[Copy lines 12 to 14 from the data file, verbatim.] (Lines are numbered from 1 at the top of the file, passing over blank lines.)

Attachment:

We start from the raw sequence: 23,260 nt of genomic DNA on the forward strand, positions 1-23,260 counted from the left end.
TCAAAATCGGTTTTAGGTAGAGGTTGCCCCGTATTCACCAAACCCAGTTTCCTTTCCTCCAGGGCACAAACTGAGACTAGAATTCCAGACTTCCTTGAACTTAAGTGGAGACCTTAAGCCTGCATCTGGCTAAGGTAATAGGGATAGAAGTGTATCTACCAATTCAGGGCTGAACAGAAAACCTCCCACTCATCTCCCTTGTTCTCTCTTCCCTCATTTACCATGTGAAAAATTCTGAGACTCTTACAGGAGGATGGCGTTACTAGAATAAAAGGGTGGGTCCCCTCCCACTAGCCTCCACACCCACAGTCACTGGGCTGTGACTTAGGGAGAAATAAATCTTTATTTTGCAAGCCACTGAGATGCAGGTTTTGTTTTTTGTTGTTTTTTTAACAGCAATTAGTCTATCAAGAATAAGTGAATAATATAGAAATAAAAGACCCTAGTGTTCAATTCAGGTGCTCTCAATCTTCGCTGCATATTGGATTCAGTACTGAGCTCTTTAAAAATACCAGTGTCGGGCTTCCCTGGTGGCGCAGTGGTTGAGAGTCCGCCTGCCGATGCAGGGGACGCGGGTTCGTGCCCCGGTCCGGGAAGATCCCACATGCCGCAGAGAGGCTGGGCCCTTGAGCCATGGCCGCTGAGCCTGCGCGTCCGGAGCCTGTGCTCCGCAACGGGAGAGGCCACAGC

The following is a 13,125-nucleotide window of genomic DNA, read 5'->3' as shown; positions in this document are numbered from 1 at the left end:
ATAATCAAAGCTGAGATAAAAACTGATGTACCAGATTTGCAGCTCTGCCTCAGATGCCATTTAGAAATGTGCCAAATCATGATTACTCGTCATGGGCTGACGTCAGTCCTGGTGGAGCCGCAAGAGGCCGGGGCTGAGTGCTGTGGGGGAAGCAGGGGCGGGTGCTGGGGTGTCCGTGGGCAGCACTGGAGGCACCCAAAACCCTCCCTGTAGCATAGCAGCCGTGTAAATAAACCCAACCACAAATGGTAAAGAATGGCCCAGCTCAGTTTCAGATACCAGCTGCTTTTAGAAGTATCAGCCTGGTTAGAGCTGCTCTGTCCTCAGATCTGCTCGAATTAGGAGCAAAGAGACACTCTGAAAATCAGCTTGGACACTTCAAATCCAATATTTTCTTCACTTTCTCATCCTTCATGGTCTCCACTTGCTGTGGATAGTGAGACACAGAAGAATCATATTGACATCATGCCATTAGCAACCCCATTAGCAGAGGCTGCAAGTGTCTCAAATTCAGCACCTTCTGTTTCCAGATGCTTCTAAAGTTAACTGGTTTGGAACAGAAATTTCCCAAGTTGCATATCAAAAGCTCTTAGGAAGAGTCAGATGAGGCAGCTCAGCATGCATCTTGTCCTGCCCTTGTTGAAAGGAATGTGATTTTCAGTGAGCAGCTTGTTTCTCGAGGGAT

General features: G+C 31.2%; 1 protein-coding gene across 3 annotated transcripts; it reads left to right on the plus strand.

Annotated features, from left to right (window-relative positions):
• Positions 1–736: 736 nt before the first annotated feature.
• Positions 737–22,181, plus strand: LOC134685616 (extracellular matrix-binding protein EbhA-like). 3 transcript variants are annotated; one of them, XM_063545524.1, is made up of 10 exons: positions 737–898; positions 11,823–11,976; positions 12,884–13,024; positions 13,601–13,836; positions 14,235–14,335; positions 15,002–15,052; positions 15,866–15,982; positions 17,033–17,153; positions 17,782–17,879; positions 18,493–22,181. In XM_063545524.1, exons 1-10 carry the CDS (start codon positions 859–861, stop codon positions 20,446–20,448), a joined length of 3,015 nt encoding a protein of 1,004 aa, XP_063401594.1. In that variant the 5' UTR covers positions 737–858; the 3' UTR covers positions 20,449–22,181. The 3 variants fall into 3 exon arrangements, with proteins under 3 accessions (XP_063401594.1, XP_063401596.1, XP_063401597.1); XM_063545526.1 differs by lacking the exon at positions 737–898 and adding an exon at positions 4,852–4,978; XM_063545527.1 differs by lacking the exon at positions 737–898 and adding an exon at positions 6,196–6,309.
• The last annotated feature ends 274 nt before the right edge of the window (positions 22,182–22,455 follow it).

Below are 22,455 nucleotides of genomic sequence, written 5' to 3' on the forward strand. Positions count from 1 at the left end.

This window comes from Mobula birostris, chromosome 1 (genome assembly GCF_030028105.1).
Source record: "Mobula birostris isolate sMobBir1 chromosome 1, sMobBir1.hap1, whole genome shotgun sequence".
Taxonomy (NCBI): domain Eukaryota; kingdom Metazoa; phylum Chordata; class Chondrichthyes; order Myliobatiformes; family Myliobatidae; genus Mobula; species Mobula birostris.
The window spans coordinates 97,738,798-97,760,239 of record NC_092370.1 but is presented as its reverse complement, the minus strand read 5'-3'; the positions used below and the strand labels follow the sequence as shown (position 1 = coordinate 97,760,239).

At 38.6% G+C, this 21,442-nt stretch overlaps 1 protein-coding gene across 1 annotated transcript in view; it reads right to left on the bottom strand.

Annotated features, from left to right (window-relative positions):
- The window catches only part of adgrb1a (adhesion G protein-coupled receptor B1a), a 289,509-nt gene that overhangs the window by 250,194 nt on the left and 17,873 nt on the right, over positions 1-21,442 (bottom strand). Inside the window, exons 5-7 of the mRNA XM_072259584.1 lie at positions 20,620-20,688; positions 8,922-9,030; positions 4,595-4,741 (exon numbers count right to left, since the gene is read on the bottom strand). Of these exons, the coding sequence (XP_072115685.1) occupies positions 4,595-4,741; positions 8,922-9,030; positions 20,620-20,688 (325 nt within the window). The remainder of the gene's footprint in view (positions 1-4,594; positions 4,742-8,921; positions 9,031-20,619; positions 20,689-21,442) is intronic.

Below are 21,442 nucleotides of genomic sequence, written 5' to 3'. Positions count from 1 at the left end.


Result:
Source record: "Mobula birostris isolate sMobBir1 chromosome 1, sMobBir1.hap1, whole genome shotgun sequence".
Taxonomy (NCBI): domain Eukaryota; kingdom Metazoa; phylum Chordata; class Chondrichthyes; order Myliobatiformes; family Myliobatidae; genus Mobula; species Mobula birostris.
The window spans coordinates 97,738,798-97,760,239 of record NC_092370.1 but is presented as its reverse complement, the minus strand read 5'-3'; the positions used below and the strand labels follow the sequence as shown (position 1 = coordinate 97,760,239).